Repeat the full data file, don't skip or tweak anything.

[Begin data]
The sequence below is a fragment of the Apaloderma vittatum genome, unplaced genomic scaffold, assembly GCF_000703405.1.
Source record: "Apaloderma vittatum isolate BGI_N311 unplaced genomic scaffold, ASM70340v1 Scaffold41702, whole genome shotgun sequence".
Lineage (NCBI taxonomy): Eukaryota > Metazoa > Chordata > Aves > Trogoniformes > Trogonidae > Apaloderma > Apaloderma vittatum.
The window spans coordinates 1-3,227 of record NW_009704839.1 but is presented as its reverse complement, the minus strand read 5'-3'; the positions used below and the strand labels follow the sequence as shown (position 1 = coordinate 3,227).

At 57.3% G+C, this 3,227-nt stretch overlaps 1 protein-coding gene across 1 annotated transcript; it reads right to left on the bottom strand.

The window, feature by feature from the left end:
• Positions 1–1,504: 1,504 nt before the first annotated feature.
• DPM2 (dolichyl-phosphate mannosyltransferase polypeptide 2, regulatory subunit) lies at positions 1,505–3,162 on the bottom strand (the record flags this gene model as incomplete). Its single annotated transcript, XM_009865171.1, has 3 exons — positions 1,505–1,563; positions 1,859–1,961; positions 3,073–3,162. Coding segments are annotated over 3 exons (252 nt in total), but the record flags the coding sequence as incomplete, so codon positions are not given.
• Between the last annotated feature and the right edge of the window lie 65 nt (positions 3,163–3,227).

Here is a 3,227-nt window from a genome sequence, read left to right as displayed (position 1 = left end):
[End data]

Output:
The sequence below is a fragment of the Apaloderma vittatum genome, unplaced genomic scaffold, assembly GCF_000703405.1.
Source record: "Apaloderma vittatum isolate BGI_N311 unplaced genomic scaffold, ASM70340v1 Scaffold41702, whole genome shotgun sequence".
Lineage (NCBI taxonomy): Eukaryota > Metazoa > Chordata > Aves > Trogoniformes > Trogonidae > Apaloderma > Apaloderma vittatum.
The window spans coordinates 1-3,227 of record NW_009704839.1 but is presented as its reverse complement, the minus strand read 5'-3'; the positions used below and the strand labels follow the sequence as shown (position 1 = coordinate 3,227).

At 57.3% G+C, this 3,227-nt stretch overlaps 1 protein-coding gene across 1 annotated transcript; it reads right to left on the bottom strand.

The window, feature by feature from the left end:
• Positions 1–1,504: 1,504 nt before the first annotated feature.
• DPM2 (dolichyl-phosphate mannosyltransferase polypeptide 2, regulatory subunit) lies at positions 1,505–3,162 on the bottom strand (the record flags this gene model as incomplete). Its single annotated transcript, XM_009865171.1, has 3 exons — positions 1,505–1,563; positions 1,859–1,961; positions 3,073–3,162. Coding segments are annotated over 3 exons (252 nt in total), but the record flags the coding sequence as incomplete, so codon positions are not given.
• Between the last annotated feature and the right edge of the window lie 65 nt (positions 3,163–3,227).

Here is a 3,227-nt window from a genome sequence, read left to right as displayed (position 1 = left end):